Monday, December 1, 2014

Attitudes On Immigration

One thing that a lot of people have said to me (and indeed I've been guilty of saying it myself) is that it's unfair that while someone from the EU can come over and claim benefits and while people like me who start businesses and pay taxes are sent home.

The more I think about it, the more I realize that this in itself is a destructive attitude. It panders to the media bias that the majority of immigrants are benefits seeking scroungers, and perpetuates the negativity around it. It places me in the 'exception rather than the rule' category. Though I appreciate people's empathy the truth is I am no more or less worthy than most other immigrants.

The thing that actually prompted me to write this post (which has been in the works for awhile) was an article in the Guardian Blog: Does Britain Really Want to be the Country Nobody Would Migrate To? She says more or less what I feel. If the country is going down hill it needs to look internally and not blame immigrants. One statement rang particularly true for me:
"The only thing maintaining the flow of migrants is that nobody reads the Daily Mail until they arrive, and only then do they realise how coarse and brutal our politics have become, how pessimistic."
The truth, though I don't always like to admit it, is that I might have fought harder if the overall attitude here were better. I don't mind not having access to benefits. I don't mind the fact that as long as I live in London I'll probably be in shared rented accommodation while my peers back home are starting to buy houses and cars. I don't even mind that it isn't easy to get a visa... I'd do the paperwork and pay the fees. Those are sacrifices I was willing to make to live the London dream: 24/7 access to culture, all of Europe on the doorstep, the stunning English Country side less than an hour's train journey away, the occasional brush with celebrity and fame. But when on top of all the struggles the national attitude towards immigration is so negative it makes me want to throw it all back in their face and say "fine. I don't want to live in your stupid country anyway." Which of course I don't mean... because I do.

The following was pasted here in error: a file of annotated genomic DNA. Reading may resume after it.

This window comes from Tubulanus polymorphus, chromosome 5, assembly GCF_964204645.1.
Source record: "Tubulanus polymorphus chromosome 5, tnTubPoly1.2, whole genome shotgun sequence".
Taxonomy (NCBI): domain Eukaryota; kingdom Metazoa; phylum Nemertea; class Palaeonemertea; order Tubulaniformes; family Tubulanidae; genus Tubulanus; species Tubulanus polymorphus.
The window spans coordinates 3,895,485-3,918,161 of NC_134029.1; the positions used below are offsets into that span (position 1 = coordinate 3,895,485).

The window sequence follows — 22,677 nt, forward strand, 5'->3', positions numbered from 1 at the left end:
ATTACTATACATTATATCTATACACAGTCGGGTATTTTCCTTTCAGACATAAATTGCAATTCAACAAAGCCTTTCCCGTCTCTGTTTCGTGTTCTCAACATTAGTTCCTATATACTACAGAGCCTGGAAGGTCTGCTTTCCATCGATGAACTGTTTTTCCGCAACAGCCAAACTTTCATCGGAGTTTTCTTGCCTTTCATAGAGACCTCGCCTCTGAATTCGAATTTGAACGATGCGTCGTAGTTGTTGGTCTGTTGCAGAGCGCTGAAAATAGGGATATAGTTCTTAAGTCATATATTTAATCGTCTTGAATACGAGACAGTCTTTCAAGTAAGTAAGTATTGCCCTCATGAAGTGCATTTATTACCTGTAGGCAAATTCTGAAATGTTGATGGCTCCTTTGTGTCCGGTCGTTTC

I had an interesting experience coming back into the UK recently after my visa had run out. When you are Tier 1 they don't put your visa in your passport like they do for students. Instead you are issued with an ID card called a Biometric Residence Permit.

The woman thumbing through my passport at boarder control noted that my last student visa had run out in 2012.
"Yes, I know. I've been here on a Tier 1 Graduate Entrepreneur Visa. Do you need to see my biometric residence permit?"  
I gave it to her. A quick glance and she told me curtly:
"This is expired you shouldn't have it anymore."  
"Yes, I know it's expired. That's why I left the country." 
"Well, you need to send it back to the UKBA" 
First I'd heard of that. Plus, she asked to see it! What would she have said to me if I didn't have it? After being grilled on the length of my stay, why I was coming back in, my financial situation, my plans for employment back in the US, and showing her my ticket for my return flight home I was let through.

Welcome to Britain. Now go back to where you came from.

What can you do? 

A lot of kind and lovely people have asked me over the past months whether there's anything they can do. Here are two:

1) Think before you speak... be aware of your accidental prejudices. Keep a critical eye on articles about benefits scroungers and the things that come out of your own mouth (even if they're intended to be well meaning and comforting to a friend.) It takes a fair bit of bravery for anyone to immigrate and start a new life... doubly so if English is a second language.

2) Do write letters! Let politicians know that these pervasive attitudes are not okay... celebrate the positive aspects of immigration. I don't expect you to single handedly fix the country, but writing a letter will take 5 minutes and a stamp, and at best it will potentially benefit thousands of others like me (not to mention thousands of others like you who won't lose friends to deportation.)

For a bit of light reading I also recommend Schrodinger's Immigrant who exists simultaneously in a state of stealing jobs and claiming benefits. 

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